Despite the craze of the internet during this Presidential race, some people just aren't into it. In a New York Times article last week, Julie Bosman looks at some Iowa caucus-goers who use traditional means of getting political information and opinions. Retired art historian Jean M. James of Iowa says she "can't be bothered" with things like blogs or YouTube, and a lawyer in Iowa says online commentary on politics just "never seemed important" to him.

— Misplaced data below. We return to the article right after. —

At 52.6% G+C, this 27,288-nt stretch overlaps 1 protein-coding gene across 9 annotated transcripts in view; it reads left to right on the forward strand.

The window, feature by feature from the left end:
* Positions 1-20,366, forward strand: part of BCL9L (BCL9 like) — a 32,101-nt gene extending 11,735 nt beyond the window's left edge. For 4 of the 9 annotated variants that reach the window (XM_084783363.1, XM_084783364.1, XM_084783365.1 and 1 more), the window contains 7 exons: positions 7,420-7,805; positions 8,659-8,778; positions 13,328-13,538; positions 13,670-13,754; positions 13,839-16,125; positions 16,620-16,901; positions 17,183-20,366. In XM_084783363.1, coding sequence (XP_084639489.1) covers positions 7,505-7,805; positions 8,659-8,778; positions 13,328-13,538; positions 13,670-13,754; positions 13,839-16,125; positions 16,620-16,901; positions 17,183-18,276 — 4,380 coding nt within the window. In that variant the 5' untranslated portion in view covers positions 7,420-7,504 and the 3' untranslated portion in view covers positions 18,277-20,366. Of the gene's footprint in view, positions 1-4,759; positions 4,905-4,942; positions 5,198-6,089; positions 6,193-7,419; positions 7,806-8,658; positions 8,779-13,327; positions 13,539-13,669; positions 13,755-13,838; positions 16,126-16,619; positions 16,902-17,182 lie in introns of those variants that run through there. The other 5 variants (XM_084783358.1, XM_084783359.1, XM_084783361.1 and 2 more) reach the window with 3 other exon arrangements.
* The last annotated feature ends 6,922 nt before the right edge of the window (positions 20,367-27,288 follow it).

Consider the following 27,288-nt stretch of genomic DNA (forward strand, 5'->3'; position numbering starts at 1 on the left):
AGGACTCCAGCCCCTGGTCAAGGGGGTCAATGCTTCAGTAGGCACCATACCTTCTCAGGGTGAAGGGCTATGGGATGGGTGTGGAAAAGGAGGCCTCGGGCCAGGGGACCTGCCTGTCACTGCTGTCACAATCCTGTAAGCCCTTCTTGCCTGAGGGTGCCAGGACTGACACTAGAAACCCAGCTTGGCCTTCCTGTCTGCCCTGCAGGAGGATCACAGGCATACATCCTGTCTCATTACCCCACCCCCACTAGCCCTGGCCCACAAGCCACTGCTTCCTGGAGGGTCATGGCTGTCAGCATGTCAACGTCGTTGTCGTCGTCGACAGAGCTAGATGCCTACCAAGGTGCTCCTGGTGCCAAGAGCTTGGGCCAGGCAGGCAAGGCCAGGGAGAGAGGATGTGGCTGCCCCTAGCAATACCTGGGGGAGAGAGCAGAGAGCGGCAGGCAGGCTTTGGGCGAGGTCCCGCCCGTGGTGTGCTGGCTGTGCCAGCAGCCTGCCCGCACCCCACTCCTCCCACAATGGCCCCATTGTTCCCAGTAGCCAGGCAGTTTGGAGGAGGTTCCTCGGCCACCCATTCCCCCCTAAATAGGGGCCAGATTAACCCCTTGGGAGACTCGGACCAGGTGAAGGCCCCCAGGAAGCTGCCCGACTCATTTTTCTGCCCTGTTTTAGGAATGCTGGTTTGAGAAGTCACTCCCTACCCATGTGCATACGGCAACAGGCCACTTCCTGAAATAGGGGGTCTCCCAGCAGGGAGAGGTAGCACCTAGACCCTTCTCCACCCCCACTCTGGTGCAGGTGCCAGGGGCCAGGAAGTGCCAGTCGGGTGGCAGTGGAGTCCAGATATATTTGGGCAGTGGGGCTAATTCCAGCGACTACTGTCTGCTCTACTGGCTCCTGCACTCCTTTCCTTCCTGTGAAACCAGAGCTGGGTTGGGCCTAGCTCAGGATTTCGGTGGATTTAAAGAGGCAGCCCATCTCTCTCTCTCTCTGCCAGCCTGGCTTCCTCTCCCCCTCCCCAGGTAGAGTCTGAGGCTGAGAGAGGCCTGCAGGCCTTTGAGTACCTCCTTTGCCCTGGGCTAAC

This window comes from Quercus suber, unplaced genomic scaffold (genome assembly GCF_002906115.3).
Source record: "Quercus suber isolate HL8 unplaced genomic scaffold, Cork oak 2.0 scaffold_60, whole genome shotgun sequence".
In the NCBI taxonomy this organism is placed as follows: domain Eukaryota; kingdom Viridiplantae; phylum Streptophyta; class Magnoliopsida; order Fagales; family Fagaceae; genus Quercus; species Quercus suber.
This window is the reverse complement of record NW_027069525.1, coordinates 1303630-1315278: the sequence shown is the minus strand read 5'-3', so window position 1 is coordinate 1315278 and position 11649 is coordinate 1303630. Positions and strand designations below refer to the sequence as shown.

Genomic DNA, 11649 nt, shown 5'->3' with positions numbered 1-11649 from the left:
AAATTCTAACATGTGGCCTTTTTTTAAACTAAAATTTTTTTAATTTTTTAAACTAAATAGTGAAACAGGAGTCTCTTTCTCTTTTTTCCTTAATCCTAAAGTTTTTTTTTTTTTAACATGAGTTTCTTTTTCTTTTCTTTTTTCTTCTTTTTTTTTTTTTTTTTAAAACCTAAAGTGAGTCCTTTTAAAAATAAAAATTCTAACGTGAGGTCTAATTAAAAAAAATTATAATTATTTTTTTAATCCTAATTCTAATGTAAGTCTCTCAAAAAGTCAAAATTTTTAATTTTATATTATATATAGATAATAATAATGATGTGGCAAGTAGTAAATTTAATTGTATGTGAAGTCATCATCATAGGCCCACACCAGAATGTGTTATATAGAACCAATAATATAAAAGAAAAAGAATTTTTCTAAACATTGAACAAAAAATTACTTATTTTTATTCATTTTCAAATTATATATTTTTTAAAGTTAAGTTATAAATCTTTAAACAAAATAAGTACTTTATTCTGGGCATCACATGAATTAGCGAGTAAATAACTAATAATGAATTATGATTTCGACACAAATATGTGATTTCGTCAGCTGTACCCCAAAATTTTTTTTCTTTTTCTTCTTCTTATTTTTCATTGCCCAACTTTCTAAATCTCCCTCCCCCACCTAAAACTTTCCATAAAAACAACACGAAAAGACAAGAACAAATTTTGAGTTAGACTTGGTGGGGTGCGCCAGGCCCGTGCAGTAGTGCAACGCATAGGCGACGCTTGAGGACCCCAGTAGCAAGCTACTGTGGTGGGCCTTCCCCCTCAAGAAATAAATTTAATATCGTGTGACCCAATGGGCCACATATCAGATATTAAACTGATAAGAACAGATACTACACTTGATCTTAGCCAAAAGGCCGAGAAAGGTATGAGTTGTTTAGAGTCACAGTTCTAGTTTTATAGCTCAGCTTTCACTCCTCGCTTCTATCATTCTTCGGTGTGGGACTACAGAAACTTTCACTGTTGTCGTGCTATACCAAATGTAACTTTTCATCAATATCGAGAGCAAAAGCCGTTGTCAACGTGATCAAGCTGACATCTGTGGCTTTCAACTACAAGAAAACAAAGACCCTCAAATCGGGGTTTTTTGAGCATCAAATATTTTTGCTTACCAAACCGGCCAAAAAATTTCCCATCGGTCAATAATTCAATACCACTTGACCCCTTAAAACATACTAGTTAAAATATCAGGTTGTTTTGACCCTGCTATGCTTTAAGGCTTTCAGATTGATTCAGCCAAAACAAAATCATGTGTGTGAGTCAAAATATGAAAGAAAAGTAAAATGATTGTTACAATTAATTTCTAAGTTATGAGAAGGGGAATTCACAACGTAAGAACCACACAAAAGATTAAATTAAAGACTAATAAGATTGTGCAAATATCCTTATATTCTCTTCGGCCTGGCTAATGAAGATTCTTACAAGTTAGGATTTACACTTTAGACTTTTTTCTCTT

Bosman attributes this to the fact that Iowa's population is generally older and more rural than average. Though they're not involved with the internet, they're still very involved in politics. Older people avidly watch television or read newspapers, and farmers listen to talk radio on their tractors.
With all the frenzy surrounding this new kind of political communication online, it can sometimes be difficult to imagine the perspective of voters who still rely on traditional media. We have to remember that while the internet is a good way for politicians to spread their message to a broad audience and gain support from young people, traditional media is still what dominates politics and determines votes in the end.